Peggy Noonan considers what the GOP has lost from the Iraq war:

Iraq and Afghanistan have ended badly for the Republicans, and the party won’t really right itself until it has candidates for national office who can present a new definition of what a realistic and well-grounded Republican foreign policy is, means and seeks to do. That will take debate. The party is now stuck more or less in domestic issues. As for foreign policy, they oppose Obama. In the future more will be needed [bold mine-DL].

Noonan’s summary of what the GOP has lost because of Iraq is fine as far as it goes, and she’s right that Republican recovery depends in part on foreign policy reform to produce “a realistic and well-grounded Republican foreign policy.” She’s also right that more than anti-Obama rejectionism will be required, but it’s telling that she doesn’t make any proposals for what that “more” might be. I have floated various ideas for what a reformed Republican and conservative foreign policy would look like. As I’ve said before, it is necessary but insufficient to recognize that the Iraq war was a mistake. It is just as important that Republicans recognize why it was a mistake and to reject those policies that risk repeating the blunder of waging preventive war. If conservatives are interested in a foreign policy of humility and restraint, they’ll need to be precise about what that means in practice. This was my suggestion for what foreign policy humility means:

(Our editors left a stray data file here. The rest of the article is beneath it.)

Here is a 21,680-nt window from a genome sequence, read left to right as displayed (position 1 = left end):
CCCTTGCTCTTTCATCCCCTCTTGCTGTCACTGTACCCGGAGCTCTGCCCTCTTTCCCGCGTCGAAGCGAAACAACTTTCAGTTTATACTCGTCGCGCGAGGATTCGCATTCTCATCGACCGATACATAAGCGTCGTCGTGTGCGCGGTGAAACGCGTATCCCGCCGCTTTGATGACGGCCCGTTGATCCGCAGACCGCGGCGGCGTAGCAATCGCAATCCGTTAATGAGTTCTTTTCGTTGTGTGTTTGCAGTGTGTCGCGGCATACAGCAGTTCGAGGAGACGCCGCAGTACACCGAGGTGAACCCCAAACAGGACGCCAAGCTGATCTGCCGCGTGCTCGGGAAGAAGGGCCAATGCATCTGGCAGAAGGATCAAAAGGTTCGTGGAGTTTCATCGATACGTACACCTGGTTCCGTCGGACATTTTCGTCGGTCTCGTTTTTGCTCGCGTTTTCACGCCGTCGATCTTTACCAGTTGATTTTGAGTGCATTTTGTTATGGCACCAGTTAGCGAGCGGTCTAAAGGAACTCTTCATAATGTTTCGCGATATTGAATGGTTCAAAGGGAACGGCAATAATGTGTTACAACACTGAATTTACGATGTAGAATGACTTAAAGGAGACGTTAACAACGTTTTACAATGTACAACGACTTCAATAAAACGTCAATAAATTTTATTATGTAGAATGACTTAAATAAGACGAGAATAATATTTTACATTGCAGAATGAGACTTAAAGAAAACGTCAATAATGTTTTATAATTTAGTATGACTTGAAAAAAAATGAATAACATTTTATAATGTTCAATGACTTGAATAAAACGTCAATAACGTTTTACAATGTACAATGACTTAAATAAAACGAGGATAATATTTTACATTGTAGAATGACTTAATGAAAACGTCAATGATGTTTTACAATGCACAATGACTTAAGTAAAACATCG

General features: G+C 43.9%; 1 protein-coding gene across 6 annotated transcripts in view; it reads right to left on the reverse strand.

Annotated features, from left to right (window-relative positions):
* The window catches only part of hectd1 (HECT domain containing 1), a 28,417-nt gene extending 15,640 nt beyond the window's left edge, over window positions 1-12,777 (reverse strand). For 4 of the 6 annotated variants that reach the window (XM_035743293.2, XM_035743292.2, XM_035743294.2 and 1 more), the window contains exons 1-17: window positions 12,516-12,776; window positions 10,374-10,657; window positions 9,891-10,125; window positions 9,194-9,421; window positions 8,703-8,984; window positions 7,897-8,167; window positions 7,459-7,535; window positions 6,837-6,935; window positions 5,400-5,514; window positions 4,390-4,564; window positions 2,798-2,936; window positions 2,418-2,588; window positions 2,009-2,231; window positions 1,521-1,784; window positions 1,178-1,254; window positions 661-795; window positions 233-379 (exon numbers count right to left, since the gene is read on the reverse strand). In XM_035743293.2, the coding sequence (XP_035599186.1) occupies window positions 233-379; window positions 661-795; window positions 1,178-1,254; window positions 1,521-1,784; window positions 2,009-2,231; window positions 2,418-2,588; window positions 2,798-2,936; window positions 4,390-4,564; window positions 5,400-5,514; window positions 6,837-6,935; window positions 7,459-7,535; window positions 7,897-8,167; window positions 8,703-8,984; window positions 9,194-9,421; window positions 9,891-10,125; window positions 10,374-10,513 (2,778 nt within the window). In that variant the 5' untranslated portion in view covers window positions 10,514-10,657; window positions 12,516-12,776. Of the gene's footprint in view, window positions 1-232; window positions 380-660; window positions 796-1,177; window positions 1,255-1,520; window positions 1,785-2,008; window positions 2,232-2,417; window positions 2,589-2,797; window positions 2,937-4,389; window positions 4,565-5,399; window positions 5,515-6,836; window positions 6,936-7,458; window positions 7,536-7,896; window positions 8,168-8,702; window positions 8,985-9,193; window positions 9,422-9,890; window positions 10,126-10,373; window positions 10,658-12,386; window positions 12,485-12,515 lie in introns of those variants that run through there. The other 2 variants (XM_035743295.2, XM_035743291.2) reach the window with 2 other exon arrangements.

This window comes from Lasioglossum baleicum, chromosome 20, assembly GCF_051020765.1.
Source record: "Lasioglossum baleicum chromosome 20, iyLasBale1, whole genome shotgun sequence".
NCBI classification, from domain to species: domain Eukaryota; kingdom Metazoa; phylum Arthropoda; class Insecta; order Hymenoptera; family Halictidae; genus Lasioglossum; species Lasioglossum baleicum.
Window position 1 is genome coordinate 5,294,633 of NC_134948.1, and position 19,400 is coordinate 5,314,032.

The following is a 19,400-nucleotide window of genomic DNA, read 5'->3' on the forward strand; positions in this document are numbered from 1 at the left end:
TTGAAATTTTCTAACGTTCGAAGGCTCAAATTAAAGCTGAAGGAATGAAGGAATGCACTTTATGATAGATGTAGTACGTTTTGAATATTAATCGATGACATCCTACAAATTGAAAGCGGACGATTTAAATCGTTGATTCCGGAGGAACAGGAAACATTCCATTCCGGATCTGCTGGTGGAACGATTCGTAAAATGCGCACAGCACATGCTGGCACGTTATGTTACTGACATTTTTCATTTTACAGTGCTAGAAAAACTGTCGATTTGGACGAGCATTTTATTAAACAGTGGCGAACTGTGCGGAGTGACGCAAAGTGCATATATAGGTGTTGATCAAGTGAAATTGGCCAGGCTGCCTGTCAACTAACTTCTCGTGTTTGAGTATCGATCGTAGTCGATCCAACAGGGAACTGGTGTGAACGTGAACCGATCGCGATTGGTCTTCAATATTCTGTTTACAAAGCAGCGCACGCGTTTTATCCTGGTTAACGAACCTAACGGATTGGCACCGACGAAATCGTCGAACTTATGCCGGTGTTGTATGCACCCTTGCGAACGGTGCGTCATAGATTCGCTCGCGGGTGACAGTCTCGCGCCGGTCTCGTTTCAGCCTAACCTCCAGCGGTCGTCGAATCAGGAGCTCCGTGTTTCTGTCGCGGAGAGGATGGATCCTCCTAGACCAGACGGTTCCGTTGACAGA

Humility in foreign policy should imply that the U.S. should acknowledge and respect other states’ legitimate interests, refrain from interfering in their affairs, adhere to the requirements of international law as much as possible, and as often as possible avoid trying to dictate the outcomes of other states’ internal political quarrels and conflicts. It would obviously imply that the U.S. wouldn’t wage “preventive” wars, but it would also mean that the scale and number of U.S. commitments overseas would be reduced significantly. A humble foreign policy wouldn’t absolutely rule out future expeditionary wars, but it would set the bar for such conflicts much higher than it has been for the last twenty years.